Leasing Nets More Car for Monthly Dollar

Should I lease or buy isn’t as age-old a question as which came first, the chicken or the egg, but it undoubtedly has more application to your everyday life.  As vehicles get more sophisticated, complicated and expensive, leasing is increasingly seen as the right solution by those acquiring a new car.  These days one of every three vehicles is leased, and the key reason is very simple – leasing a vehicle enables you “to drive more car” for your monthly expenditure. 

The divide between the monthly payment on a vehicle lease compared to the monthly payment when financing a vehicle continues to widen, particularly as manufacturer’s suggested retail prices (MSRPs) and transaction prices continue to grow.  The contrast is most stark in case where the carmaker puts the vehicle on sale by offering a promotional lease that it subsidizes.  These “subvented” leases are the offers you usually see advertised on TV and online.  Choosing a vehicle with a low-cost lease is the best way to reap the advantages of today’s heavily competitive marketplace.

Swapalease.com, the nation’s largest online lease marketplace, analyzed monthly payment terms on some of today’s most popular leased vehicles and compared them to the monthly payments in a 60- and 72-month finance programs.  The 60-month loans carried a 3.50% interest rate and the 72-month loans were at 3.75%. The payment analysis reflects average down payment terms already baked into the deals for both the lease and finance offers.

The results are pretty stark and offer compelling evidence as to why so many consumers are opting to lease rather than buy.  For example, if you leased a Volkswagen Passat 1.8TS you'd pay $149 per month for 36 months. However, if you bought that same car and financed it for 60 months, your cost would be $360.94 each month.  If you financed it over a longer period of 72 months you'd still pay $308.16 each month.

The Volkswagen Passat is just one of more than a dozen vehicles Swapalease.com analyzed to point out the current monthly cost advantages of leasing instead of buying.  Among luxury cars, the monthly price differential is equally telling.  A Mercedes-Benz E300 4MATIC, a truly amazing luxury sedan, will cost $902.40/month over the course of a five-year (60-month) loan or $770.44/month over 72-months, but in a special 27-month, low-mileage (10,000 mile/year) lease, the monthly payment is just (?) $589.00.

The reliable Toyota Corolla is now being offered at $199/month on a 36-month, 12,000 mile-per-year lease. That same car is financed over 60 months would cost 301.36/month and over 72 months would cost $257.30.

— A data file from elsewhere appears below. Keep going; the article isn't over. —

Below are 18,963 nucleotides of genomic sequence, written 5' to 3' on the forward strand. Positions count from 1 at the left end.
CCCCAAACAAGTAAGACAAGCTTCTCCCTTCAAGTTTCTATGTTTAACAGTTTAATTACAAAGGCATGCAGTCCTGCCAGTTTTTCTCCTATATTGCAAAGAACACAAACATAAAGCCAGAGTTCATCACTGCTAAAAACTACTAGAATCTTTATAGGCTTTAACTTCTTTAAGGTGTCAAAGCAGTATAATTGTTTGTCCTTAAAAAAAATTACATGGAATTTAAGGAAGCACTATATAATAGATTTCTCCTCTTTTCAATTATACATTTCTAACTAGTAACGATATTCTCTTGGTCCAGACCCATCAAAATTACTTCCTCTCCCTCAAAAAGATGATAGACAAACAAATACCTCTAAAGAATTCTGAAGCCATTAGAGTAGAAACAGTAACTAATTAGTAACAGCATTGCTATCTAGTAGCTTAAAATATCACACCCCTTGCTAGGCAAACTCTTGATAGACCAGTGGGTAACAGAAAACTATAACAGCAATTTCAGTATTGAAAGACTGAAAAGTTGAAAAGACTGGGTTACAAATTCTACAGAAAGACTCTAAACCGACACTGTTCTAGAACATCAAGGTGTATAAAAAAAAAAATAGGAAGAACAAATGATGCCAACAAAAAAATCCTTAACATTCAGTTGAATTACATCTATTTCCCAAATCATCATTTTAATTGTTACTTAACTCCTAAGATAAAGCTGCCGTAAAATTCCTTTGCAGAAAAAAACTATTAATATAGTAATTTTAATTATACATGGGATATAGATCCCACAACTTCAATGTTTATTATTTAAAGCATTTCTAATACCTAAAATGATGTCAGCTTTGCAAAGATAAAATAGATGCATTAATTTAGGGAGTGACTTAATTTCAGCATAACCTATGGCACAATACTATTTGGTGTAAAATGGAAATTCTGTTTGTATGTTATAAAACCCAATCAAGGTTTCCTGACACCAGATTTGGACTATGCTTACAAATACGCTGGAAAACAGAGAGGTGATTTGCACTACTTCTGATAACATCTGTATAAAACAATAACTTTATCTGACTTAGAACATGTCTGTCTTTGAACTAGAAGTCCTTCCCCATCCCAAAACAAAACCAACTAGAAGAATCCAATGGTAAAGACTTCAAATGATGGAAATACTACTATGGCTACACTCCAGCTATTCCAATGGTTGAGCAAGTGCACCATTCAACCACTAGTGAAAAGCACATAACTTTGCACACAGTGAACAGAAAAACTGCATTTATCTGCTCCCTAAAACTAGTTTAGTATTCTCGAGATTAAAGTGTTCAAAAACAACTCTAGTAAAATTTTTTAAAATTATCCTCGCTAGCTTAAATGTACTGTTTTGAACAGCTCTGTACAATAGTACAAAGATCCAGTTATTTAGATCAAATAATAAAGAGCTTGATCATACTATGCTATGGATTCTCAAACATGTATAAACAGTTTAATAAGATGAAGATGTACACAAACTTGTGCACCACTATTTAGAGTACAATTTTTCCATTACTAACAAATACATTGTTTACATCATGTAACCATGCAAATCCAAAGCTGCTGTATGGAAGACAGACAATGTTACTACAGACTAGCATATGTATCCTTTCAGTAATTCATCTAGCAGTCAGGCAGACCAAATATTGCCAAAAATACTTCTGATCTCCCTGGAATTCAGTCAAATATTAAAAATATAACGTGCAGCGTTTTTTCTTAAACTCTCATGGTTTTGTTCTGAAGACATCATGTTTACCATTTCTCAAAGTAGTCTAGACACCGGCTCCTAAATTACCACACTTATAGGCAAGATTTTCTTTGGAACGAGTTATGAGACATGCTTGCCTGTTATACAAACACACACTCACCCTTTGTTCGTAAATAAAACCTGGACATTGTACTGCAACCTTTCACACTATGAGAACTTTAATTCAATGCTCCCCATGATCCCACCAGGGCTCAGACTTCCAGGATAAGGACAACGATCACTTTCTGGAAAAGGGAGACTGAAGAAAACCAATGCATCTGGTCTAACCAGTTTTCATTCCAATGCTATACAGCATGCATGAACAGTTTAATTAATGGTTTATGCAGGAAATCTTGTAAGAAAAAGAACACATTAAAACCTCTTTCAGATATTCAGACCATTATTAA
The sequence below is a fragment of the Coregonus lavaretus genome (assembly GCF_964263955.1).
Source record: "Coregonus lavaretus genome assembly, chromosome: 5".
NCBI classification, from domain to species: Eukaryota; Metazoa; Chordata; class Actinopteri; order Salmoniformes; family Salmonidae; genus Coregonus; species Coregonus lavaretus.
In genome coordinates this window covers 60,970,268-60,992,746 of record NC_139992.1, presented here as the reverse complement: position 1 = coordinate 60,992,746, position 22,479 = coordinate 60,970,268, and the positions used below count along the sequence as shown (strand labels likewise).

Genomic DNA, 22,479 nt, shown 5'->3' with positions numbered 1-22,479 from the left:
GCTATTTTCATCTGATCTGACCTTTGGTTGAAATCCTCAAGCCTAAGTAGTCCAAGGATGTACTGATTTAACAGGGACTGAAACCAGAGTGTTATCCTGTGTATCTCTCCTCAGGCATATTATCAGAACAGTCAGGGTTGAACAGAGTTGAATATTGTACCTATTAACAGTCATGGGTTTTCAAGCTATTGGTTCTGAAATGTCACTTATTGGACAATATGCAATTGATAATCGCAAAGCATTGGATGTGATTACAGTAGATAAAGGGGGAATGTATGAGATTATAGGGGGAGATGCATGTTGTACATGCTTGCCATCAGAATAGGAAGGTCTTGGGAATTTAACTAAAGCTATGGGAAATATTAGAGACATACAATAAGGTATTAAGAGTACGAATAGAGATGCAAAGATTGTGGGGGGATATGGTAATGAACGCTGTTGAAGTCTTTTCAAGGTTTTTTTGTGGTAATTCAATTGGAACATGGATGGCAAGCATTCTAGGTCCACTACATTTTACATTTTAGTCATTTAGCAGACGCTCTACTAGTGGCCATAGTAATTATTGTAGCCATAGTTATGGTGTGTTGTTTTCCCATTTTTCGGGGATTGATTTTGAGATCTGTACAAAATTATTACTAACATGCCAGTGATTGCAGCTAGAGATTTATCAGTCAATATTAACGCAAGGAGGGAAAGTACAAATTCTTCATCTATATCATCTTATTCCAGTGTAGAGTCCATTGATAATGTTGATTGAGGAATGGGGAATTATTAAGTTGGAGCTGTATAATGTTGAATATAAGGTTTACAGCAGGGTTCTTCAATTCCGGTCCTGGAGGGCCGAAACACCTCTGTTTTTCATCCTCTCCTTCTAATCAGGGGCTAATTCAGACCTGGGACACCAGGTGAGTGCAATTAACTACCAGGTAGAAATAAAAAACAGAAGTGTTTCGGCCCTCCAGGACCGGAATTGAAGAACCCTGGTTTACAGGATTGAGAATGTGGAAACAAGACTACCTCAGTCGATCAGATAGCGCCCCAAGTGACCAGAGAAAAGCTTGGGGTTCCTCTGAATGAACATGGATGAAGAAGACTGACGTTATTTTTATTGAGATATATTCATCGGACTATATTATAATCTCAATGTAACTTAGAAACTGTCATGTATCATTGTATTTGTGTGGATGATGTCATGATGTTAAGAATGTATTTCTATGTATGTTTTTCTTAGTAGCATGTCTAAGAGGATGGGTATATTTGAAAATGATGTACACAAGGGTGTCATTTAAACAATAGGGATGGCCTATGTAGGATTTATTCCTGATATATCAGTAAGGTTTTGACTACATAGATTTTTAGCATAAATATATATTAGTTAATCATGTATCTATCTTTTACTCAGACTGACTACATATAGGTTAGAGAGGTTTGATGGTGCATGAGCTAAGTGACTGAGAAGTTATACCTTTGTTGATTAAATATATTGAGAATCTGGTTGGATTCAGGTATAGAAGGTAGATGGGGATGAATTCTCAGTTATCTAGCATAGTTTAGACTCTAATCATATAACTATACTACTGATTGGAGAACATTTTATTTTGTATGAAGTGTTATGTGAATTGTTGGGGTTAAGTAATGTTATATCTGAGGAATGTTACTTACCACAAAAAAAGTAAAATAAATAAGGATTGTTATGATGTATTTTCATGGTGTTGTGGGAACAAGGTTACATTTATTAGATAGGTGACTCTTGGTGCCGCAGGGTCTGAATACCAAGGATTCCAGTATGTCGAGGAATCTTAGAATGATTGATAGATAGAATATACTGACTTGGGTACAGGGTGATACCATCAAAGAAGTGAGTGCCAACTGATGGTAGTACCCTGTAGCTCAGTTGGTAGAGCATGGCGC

Looking for a luxury SUV?  The Acura MDX is currently being promoted with a 36-month, 10,000-mile-per-year lease with a monthly payment of $409.  Should you buy that same front-drive vehicle it would cost you $741.60 over 60 months or $633.16 over 72 months.

While the monthly payments are startlingly lower in the lease scenarios, it should be noted that leases bring with them no equity for the payer.  At the conclusion of the finance process (e.g. 60-months) the driver owns the vehicle.  That is why obtaining a vehicle with a promotional lease deal is especially valuable to people who like to drive a new car every three years or less.

Best Car Lease Deals This Month

If what you are seeking in life is the best car lease you can get, you might find exactly what you want this month. Consumers looking for an affordable car lease right are likely to find not only find a car to love but also a lease payment to love, according to data compiled by Wantalease.com, the nation’s first online marketplace for new auto lease deals.  The website says prices on most of today’s popular leases have held steady from last month, and last month’s lease deals were very favorable to the consumer. In all, 24 make-models (e.g. Honda Accord) maintained their monthly lease payments and terms from the previous month. For those shopping the economy end of the new-car market, 16 make-models are currently offered for $200/month or less, and three vehicles are currently offered for less than $150/month.

Among popular choices, the Honda Civic LX, Volkswagen Passat 1.8T S and Volkswagen Jetta S are all currently leasing for less than $150 per month on Wantalease.com. In fact, the Volkswagen Jetta S is now being leased at an eye-popping $109 per month, making it the most affordable lease vehicle for October.  At that price point, the Jetta S monthly lease payment has decreased in price by 5.78% since last month.